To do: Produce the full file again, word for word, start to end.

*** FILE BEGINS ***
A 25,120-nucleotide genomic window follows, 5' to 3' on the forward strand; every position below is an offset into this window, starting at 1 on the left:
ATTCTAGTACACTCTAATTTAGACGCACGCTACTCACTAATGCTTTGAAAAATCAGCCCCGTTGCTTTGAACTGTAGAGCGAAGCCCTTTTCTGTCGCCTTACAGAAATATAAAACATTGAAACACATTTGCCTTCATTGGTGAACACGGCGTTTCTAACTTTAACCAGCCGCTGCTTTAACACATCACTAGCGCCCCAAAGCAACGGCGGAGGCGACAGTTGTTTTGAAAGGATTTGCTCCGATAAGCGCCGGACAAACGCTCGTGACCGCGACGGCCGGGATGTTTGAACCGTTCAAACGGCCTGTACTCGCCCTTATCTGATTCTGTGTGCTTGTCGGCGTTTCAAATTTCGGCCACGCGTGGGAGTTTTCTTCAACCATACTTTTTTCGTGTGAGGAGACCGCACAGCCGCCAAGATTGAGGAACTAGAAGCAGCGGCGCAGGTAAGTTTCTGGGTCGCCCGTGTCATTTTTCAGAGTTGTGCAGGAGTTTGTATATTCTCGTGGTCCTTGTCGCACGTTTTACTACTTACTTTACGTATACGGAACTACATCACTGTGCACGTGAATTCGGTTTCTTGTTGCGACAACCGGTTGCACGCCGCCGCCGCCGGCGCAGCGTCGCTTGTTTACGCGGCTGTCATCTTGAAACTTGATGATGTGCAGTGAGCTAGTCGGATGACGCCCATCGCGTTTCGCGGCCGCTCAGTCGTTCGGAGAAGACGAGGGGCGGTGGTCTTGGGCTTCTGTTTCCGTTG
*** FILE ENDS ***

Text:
A 25,120-nucleotide genomic window follows, 5' to 3' on the forward strand; every position below is an offset into this window, starting at 1 on the left:
ATTCTAGTACACTCTAATTTAGACGCACGCTACTCACTAATGCTTTGAAAAATCAGCCCCGTTGCTTTGAACTGTAGAGCGAAGCCCTTTTCTGTCGCCTTACAGAAATATAAAACATTGAAACACATTTGCCTTCATTGGTGAACACGGCGTTTCTAACTTTAACCAGCCGCTGCTTTAACACATCACTAGCGCCCCAAAGCAACGGCGGAGGCGACAGTTGTTTTGAAAGGATTTGCTCCGATAAGCGCCGGACAAACGCTCGTGACCGCGACGGCCGGGATGTTTGAACCGTTCAAACGGCCTGTACTCGCCCTTATCTGATTCTGTGTGCTTGTCGGCGTTTCAAATTTCGGCCACGCGTGGGAGTTTTCTTCAACCATACTTTTTTCGTGTGAGGAGACCGCACAGCCGCCAAGATTGAGGAACTAGAAGCAGCGGCGCAGGTAAGTTTCTGGGTCGCCCGTGTCATTTTTCAGAGTTGTGCAGGAGTTTGTATATTCTCGTGGTCCTTGTCGCACGTTTTACTACTTACTTTACGTATACGGAACTACATCACTGTGCACGTGAATTCGGTTTCTTGTTGCGACAACCGGTTGCACGCCGCCGCCGCCGGCGCAGCGTCGCTTGTTTACGCGGCTGTCATCTTGAAACTTGATGATGTGCAGTGAGCTAGTCGGATGACGCCCATCGCGTTTCGCGGCCGCTCAGTCGTTCGGAGAAGACGAGGGGCGGTGGTCTTGGGCTTCTGTTTCCGTTG